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Encyclopedia > Benjamin Wright

Benjamin Wright (October 10, 1770 - August 24, 1842) was a noted American civil engineer who served as Chief Engineer of both the Erie Canal and Chesapeake and Ohio Canal. In 1969 he was declared the "Father of American Civil Engineering" by the American Society of Civil Engineers. The term civil engineer refers to an individual who practices civil engineering. ... The Erie Canal (currently part of the New York State Canal System) is a canal in New York State, United States, that runs from the Hudson River to Lake Erie, connecting the Great Lakes with the Atlantic Ocean. ... Canal at Swains Lock The Chesapeake and Ohio Canal, also known as the C&O Canal, operated from 1850 until 1924 parallel to the Potomac River in Maryland from Cumberland, Maryland to Washington, DC. The total length of the canal is about 184. ... The American Society of Civil Engineers (ASCE) is a professional body, founded in 1852, to represent members of the civil engineering profession worldwide. ...


Wright was born in Wethersfield, Connecticut to Ebenezer and Grace (Butler) Wright. In 1789, at age 19, he moved with his family to Rome, New York where he became a surveyor. In 1794, at age 24, he was hired as a surveyor and planner by the famed English canal designer William Weston. Working for Weston, he helped lay out canals and locks on the Mohawk River. After Weston returned to England in 1790, Wright was commissioned to survey the Mohawk River between Schenectady and Rome, New York, and then from Rome to the Hudson River. Wethersfield is a town in Hartford County, Connecticut, United States. ... Rome is a city in Oneida County, New York, United States. ... William Pritchard Weston William Pritchard Weston (Born; London, England, 1804; Died St Kilda, Victoria, 21 February 1888) was the third Premier of Tasmania. ... The Mohawk River is a major waterway in north-central New York, United States. ... Schenectady is a city located in Schenectady County, New York, of which it is the county seat. ... Rome is a city in Oneida County, New York, United States. ... The Hudson River, called Muh-he-kun-ne-tuk in Mahican, is a river running mainly through New York State but partly forming the boundary between the states of New York and New Jersey. ...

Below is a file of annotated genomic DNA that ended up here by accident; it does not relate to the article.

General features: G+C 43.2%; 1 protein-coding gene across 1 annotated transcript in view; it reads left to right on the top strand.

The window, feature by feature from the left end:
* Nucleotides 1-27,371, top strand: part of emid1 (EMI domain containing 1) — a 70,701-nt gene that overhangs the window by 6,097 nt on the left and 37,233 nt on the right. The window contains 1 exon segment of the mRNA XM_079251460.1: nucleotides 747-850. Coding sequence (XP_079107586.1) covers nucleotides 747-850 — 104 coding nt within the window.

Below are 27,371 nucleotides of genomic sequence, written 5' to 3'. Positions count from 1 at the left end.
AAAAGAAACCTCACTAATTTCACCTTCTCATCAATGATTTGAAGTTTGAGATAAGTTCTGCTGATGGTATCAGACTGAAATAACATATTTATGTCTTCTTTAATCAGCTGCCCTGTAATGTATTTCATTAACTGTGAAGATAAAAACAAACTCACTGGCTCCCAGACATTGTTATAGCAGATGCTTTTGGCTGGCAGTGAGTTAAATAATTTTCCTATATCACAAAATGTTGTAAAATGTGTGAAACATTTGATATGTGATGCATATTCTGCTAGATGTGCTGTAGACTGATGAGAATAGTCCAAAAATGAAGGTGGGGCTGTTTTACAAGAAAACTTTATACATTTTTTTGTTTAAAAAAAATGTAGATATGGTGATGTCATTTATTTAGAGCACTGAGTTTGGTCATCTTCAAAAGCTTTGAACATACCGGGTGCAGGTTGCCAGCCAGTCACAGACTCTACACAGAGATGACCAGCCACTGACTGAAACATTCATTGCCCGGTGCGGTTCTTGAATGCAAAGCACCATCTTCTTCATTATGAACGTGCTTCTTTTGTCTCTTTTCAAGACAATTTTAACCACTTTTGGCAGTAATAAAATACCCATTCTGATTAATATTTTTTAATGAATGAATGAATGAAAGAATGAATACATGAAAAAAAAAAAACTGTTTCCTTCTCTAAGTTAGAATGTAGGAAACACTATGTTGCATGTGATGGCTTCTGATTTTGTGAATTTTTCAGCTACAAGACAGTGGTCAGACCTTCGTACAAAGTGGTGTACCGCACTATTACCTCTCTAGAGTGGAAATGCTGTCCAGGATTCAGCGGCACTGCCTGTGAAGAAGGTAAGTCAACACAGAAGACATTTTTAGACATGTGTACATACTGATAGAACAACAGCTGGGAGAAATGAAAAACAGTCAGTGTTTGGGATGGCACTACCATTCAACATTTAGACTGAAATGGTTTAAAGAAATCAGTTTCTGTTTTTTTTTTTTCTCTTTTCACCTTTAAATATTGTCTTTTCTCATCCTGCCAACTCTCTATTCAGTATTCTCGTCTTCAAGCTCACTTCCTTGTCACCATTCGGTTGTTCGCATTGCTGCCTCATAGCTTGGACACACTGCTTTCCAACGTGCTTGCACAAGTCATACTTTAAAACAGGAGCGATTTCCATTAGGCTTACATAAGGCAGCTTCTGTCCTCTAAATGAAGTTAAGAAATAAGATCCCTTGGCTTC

In 1816 funding for the Erie Canal was in place, and in 1817 Wright named Chief Engineer. In this position he led thousands of unskilled laborers as they built the canal with the aid of wheelbarrows, hand tools, horses, and mules. In Wright's honor, the first boat to traverse the canal system was named the Chief Engineer. The Erie Canal (currently part of the New York State Canal System) is a canal in New York State, United States, that runs from the Hudson River to Lake Erie, connecting the Great Lakes with the Atlantic Ocean. ...


In 1828, after completion of the Erie Canal, Wright was made Chief Engineer of the newly organized Chesapeake and Ohio Canal. Within a year, Wright had let contracts for a massive construction effort that encompassed about 6,000 men and 700 horses. Canal at Swains Lock The Chesapeake and Ohio Canal, also known as the C&O Canal, operated from 1850 until 1924 parallel to the Potomac River in Maryland from Cumberland, Maryland to Washington, DC. The total length of the canal is about 184. ...


In addition to his engineering work, Wright was also elected to the New York State Legislature (1794), and appointed a New York county judge. He married Philomela Waterman on September 27, 1798, with whom he had nine children (five of whom became civil engineers). Wright is buried in the New York Marble Cemetery, Manhattan. The New York Marble Cemetery (0. ... The Borough of Manhattan, highlighted in yellow, lies between the East River and the Hudson River. ...


References

  • Richard G. Weingardt, Engineering Legends: Great American Civil Engineers: 32 Profiles Of Inspiration And Achievement, pp. 4-6, ASCE Publications, 2005. ISBN 0784408017.
  • Robert J. Kapsch, "American Canals as a Source of Revitalization", in The millennium link: the rehabilitation of the Forth & Clyde and Union Canals, ed. G. Fleming, pp. 48-51, Thomas Telford, 2000. ISBN 0727729454.

  Results from FactBites:
 
BenjamnWright (604 words)
He was surveying it---measuring every foot (chain) of the river, noting its depth, the height of its banks, the size of its islands, rapids and riffs, the location of fords and bridges, and the size and names of communities and other significant landmarks.
Benjamin Wright was born in Connecticut in 1770.
When the State of New York funded the construction of the Erie Canal in 1817, Benjamin Wright was appointed engineer for the middle section of the canal.
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